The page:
Where do I go when it’s safe?

food and film

a-group-of-opened-cans-of-food-containing-fruits-vegetables-and-legumesKevin, who is from my home county, though I don’t think we met until college, asks what should be a simple question:

Where is the first place you are going when it’s safe to go out?

Of course, not everything will open up at the same time. The thing I miss the most, singing in the choir, is going to take a while longer than other activities. So, it’s a toss-up between going to the movies and going indoors to a sit-down restaurant.

Now there have been some cinemas open around here with a limited capacity. I’m not feeling at all comfortable with attending. Maybe by the time I take my second COVID shot, I’ll feel differently. Yet, watching movies from home is a lesser experience.

I have some HBO channels, though not MAX; Amazon Prime, and Apple TV. So I have the capacity to see films at home. I just don’t have the discipline to treat films at home as I treat movies in a place I have to sit in a dark room with strangers. And it’s been true for over 40 years.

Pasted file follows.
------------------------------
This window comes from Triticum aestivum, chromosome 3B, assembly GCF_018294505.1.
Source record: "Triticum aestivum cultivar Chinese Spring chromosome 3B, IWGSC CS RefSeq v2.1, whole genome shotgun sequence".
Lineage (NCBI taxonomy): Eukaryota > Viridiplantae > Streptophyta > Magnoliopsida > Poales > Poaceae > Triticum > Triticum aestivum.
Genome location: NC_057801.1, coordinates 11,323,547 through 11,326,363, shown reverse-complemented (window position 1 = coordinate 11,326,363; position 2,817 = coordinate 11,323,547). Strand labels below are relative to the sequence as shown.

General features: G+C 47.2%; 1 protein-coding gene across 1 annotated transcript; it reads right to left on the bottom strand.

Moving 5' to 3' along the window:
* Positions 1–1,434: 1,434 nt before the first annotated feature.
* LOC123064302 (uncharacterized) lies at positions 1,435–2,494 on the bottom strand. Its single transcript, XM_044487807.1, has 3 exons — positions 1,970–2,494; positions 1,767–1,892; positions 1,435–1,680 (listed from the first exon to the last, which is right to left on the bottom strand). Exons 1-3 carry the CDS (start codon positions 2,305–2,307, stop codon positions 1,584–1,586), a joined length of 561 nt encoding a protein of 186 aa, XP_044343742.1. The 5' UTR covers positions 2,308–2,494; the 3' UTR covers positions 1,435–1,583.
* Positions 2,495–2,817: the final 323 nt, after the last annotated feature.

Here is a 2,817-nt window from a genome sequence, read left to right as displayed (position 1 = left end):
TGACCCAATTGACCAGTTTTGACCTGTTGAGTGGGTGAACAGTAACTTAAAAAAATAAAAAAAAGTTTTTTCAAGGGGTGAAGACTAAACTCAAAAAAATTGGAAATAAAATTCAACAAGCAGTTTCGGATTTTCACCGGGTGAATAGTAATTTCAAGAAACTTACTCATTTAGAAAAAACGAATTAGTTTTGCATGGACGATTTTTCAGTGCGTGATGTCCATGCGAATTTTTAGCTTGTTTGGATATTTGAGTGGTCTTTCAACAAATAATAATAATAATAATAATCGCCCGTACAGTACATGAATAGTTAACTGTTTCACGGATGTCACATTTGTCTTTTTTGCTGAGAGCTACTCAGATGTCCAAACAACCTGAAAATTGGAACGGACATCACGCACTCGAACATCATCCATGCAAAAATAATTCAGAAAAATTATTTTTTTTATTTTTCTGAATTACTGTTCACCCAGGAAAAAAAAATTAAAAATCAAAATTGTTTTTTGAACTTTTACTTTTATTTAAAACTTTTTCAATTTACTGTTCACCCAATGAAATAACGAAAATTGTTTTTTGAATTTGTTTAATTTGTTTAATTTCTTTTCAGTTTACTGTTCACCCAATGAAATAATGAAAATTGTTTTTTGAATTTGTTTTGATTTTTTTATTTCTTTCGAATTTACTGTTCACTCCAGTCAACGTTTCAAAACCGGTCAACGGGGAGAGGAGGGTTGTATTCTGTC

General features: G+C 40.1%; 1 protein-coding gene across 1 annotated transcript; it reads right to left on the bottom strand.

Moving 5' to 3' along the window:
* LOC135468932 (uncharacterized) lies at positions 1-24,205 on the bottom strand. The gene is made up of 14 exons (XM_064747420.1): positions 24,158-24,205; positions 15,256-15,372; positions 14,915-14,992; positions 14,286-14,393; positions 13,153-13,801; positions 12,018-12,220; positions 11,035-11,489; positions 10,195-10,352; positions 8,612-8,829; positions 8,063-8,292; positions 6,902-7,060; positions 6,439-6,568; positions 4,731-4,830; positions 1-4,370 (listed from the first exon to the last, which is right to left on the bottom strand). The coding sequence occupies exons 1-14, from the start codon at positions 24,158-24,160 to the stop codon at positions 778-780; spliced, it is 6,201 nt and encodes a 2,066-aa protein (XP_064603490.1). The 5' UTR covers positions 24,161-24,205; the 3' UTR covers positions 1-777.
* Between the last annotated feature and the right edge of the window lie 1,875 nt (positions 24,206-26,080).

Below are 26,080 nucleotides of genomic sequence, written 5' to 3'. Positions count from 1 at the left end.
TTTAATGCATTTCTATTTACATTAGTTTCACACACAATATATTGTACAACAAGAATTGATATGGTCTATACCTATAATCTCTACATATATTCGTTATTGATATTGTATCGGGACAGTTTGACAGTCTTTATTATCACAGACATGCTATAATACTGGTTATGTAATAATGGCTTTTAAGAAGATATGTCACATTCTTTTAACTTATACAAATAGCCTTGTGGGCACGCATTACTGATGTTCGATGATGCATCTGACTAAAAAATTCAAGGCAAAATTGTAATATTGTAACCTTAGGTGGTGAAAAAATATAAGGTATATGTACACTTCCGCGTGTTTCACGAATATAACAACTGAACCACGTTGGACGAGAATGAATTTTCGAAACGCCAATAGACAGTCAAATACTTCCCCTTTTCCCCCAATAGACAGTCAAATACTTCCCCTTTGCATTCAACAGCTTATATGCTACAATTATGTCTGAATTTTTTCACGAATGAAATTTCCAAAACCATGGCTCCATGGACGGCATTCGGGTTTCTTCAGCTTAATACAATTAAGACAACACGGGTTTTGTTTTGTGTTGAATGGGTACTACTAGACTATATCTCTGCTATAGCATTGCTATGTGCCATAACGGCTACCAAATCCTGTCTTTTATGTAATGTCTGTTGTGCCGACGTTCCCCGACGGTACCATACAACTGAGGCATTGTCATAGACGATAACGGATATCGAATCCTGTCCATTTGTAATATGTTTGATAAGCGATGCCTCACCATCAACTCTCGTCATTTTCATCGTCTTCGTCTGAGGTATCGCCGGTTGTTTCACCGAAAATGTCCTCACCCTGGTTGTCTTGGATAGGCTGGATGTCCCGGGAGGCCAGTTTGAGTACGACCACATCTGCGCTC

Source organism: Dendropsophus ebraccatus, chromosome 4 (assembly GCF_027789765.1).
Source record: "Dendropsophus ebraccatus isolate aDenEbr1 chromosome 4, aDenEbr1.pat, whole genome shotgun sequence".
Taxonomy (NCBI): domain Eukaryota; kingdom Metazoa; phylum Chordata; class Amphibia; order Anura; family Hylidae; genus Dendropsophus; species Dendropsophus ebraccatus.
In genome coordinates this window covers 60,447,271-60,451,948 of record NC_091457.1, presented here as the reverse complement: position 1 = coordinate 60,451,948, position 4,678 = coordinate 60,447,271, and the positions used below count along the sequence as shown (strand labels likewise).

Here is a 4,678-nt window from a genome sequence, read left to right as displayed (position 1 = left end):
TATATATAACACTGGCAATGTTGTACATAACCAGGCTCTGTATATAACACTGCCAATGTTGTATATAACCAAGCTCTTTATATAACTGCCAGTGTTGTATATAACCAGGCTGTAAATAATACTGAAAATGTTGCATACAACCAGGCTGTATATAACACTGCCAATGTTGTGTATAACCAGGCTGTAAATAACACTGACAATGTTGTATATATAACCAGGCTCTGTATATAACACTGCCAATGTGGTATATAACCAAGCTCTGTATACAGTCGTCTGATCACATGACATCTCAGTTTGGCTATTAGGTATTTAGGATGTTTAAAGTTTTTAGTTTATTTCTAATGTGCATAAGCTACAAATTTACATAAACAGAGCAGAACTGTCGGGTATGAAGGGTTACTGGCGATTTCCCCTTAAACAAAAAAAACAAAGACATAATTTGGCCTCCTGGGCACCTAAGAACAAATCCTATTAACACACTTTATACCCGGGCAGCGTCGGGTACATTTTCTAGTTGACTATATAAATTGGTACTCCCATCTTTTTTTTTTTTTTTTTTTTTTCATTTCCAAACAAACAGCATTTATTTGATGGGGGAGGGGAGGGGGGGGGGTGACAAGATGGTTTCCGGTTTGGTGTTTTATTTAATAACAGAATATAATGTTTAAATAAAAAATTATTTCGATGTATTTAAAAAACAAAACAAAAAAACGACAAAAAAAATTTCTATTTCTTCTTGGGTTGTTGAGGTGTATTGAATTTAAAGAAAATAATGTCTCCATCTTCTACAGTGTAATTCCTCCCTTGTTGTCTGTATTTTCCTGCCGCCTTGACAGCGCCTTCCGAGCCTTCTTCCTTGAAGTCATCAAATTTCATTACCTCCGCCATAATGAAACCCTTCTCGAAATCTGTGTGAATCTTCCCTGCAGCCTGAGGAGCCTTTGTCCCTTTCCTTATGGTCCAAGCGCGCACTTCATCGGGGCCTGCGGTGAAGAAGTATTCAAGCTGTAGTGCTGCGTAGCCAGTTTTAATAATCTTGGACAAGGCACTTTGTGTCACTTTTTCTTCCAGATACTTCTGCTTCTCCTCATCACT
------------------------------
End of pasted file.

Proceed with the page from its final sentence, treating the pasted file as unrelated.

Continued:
As for restaurants, I’m not doing that indoors either. Or for that matter, outdoors. When the weather was decent, there was a row of outdoor dining options at the end of Madison Avenue, only a couple blocks from here. Not only did I never patronize them, when I needed to go to the local CVS, but I also made a point of walking on the other side of the restaurants.

Now, I did do takeout occasionally, and sometimes I’ve been anxious about buying THAT, depending on the size of the unmasked crowd I had to wade through. Besides, takeout is not sitting in a restaurant, with its ambiance. There’s a huge difference between being served by a waitperson and taking food home in metal containers.

Hometown

Right before the lockdown, I was planning a trip to my hometown of Binghamton, NY in late March. I wanted to see the court transcripts of the trial involving my grandmother Agatha Walker (later, Green), who levied charges against my biological paternal grandfather, Raymond Cone. These records are only available in paper form, not electronically.